Hard word beats talent.

That’s baloney. Well, if talent does nothing at all, hard work might outrun it. But the moment talent begins to try, hard work can be beaten – easily.

Sarah is a artist. She is naturally talented. She is also schooled, but no matter how much work or schooling I put into drawing, my stick figures aren’t even up to par. I am not an artist. I have other gifts.

I can, as my Facebook friends have been forced to see, color. I can color up a storm. I’m good at arranging a palette and putting the colors together. I need someone else to draw the picture for me, but then I can color. This is a good thing because we all need our places to shine.

I belong to a writing community. It is open to any who wish to join. People post their work and it is critiqued. Some people can learn from this process. Some people have been there for quite some time and their writing is still – as my mother used to say – NSG. (Not So Good)

I have talents in this or that area. And I can excel in those areas. Other people have talents in different areas and they excel in those arenas. If we were all the same, it would be rather boring and very difficult to find a decent job. But we are each different with a variety of strengths and weaknesses.

Hard work may help one improve. I work hard at a few things. My knitting is much better than when I began. But my unknitting still leaves something to be desired which makes completing projects more difficult that it should be.

But the myth that hard work can beat talent is absurd. No matter how much I practice singing, I do not have what anyone in their right mind would consider a mellifluous voice. In fact, when I sing it is possible to see people in the vicinity begin to have blood leak from their poor abused ears. Practice doesn’t always make perfect. You have to have something to work with before that can happen.

I work exceptionally hard at the gym, but I’m fighting a losing battle. I’m on the downhill slope of age and I’m getting older by the minute. I’m trying to overcome years of inertia. And I have never been particularly coordinated. So no matter how hard I work, I can’t beat the naturally athletic adult who is forty years younger than me.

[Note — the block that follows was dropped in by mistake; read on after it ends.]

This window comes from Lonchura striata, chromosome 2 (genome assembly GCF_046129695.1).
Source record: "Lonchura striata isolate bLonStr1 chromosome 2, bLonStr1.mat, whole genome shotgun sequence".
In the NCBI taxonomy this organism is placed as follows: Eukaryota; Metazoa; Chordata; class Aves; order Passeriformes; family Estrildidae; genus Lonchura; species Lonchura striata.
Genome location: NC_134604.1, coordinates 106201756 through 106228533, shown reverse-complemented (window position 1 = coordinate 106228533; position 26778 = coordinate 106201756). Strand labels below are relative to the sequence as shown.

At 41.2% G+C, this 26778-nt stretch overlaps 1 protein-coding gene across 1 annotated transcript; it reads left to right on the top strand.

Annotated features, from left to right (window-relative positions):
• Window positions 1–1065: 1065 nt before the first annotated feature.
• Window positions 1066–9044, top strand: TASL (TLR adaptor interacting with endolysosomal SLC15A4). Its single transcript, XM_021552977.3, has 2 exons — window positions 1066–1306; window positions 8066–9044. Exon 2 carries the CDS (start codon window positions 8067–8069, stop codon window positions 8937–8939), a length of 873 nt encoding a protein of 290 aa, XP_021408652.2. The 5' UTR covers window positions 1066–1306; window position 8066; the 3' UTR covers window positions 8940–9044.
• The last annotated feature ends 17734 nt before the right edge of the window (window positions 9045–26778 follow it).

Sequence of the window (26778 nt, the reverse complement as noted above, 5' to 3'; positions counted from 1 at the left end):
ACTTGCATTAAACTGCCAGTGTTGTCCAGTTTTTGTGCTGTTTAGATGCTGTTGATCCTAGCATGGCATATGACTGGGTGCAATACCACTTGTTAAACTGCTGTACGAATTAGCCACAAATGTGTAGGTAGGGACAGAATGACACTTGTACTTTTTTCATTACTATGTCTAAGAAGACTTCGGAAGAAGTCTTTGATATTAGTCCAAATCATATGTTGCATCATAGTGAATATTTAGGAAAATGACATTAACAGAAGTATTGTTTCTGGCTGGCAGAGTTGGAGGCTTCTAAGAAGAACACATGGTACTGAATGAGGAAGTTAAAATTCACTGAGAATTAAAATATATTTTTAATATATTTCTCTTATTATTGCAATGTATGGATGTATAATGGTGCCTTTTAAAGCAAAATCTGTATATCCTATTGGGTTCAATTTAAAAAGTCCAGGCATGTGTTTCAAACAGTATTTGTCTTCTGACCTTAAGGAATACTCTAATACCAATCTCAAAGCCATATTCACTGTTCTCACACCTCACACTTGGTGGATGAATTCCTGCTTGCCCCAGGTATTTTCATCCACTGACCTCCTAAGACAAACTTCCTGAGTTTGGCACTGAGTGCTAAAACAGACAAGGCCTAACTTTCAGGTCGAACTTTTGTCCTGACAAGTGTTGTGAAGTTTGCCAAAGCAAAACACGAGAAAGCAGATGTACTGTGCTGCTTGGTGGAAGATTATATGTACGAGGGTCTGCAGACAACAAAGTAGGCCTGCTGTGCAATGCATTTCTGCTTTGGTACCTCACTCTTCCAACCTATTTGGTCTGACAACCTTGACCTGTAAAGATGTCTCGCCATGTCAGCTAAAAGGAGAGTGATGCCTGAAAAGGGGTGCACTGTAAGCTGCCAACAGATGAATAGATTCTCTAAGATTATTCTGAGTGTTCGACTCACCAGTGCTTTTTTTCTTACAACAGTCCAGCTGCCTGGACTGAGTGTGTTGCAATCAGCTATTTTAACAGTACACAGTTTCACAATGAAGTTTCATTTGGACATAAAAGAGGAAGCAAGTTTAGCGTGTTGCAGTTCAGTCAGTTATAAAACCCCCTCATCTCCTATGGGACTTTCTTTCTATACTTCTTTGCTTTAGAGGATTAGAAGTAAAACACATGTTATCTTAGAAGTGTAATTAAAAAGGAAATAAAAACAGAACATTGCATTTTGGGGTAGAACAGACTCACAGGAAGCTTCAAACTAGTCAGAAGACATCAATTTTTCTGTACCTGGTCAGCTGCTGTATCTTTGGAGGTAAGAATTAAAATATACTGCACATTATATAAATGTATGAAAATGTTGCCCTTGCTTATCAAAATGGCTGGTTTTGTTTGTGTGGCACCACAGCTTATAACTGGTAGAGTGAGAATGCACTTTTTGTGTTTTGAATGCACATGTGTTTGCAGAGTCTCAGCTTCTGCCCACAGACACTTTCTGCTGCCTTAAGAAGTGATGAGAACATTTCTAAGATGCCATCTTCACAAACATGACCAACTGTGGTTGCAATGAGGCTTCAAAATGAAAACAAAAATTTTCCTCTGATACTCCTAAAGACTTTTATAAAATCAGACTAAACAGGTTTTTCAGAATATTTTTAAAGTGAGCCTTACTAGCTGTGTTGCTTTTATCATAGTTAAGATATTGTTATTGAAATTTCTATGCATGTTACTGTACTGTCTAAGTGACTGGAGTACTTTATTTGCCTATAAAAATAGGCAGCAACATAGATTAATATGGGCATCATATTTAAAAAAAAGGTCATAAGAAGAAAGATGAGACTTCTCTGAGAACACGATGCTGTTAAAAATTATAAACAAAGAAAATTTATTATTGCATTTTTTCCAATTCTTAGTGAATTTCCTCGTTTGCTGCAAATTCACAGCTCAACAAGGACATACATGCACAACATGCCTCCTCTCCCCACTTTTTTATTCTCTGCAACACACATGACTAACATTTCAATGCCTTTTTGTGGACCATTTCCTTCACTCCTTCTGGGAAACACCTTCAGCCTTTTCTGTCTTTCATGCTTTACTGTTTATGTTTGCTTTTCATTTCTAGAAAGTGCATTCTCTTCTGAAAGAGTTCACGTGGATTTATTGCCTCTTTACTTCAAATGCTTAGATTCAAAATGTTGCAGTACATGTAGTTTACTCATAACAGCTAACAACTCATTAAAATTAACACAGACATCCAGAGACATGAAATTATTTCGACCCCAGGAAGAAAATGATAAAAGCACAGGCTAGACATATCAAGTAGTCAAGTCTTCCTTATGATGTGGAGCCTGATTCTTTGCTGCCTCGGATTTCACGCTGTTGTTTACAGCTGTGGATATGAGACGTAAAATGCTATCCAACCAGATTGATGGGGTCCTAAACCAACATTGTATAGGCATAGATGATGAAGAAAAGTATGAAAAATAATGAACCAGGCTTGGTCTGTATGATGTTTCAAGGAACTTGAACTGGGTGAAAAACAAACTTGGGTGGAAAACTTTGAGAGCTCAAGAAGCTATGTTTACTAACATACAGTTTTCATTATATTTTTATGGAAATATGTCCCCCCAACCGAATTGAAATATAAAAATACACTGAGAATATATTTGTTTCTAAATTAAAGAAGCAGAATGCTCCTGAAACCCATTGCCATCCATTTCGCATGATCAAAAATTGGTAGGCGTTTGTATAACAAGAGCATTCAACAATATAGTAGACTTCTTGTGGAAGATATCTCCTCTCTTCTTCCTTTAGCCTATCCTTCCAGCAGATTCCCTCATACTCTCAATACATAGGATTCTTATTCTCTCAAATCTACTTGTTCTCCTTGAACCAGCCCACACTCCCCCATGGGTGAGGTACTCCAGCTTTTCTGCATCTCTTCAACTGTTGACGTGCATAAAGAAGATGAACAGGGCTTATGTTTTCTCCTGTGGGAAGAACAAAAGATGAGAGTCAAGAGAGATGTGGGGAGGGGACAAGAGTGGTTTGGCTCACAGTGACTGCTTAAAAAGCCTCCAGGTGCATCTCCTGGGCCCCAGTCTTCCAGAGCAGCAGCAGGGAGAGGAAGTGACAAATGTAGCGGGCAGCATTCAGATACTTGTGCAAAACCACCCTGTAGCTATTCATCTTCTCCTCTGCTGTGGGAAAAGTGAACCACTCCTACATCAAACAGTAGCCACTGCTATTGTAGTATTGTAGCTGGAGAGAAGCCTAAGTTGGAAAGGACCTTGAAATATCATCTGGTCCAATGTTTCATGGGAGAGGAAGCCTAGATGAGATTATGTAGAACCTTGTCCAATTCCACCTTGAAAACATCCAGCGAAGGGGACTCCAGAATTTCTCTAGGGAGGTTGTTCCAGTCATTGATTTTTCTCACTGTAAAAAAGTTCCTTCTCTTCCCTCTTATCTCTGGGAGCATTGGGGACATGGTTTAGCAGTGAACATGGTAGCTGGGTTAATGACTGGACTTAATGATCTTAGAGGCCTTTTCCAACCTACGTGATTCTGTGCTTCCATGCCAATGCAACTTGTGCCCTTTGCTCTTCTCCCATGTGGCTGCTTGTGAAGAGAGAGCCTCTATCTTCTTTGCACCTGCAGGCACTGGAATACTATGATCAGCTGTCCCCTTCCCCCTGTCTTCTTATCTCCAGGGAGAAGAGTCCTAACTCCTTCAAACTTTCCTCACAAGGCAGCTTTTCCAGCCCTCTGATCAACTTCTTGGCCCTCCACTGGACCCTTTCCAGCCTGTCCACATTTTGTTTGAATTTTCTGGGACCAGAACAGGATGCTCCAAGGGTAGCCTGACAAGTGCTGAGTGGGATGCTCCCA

There is a problem here and it lies inside my head. My brain is full of ways the world “should” work. Hard work is supposed to pay off with spectacular and astounding results. I have no idea why my brain thinks like this. I have seen it not work for over sixty years.

Being naturally smart means you get better grades than people who aren’t, even when they study like crazy. Being good with words and having a language type brain means I can string sentences together in a way that makes them readable. I’ve won enough contests to know that this isn’t a personal opinion, but actually an outside judgment of my writing capabilities.

I cannot sing for the masses, but I love singing for myself. I cannot draw, but I can color. I have a variety of things I cannot do and a number of things that I can. This is what makes us each an individual.

I would never expect myself to begin trigonometry work. I can’t even do calculus. The function of f of g was more than my brain can handle. I can only do math when there are limited number of letters involved. Once the whole damn alphabet gets in on it, it is beyond me.

But I know people who are math inclined. And I am amazed. But I’m not going to be hurt if I can’t keep up with them. I’m a word person, not a number person.

So, why do I punish myself for being not in my twenties, not genetically athletic, unbalanced, and weak? I don’t punish myself for not understanding higher math concepts. But I castigate myself on a regular basis for what I cannot do at the gym. I work hard. I wish I was naturally talented, but I’m going to have to talk myself into accepting that my hard work is not going to catapult me past talented, younger, stronger individuals.

I am the best I have ever been. Today I was tossing around weight I couldn’t even move off the mat when I started. Today I didn’t quit when I wanted to. Today I was a freaking rock star. I wish I felt like one.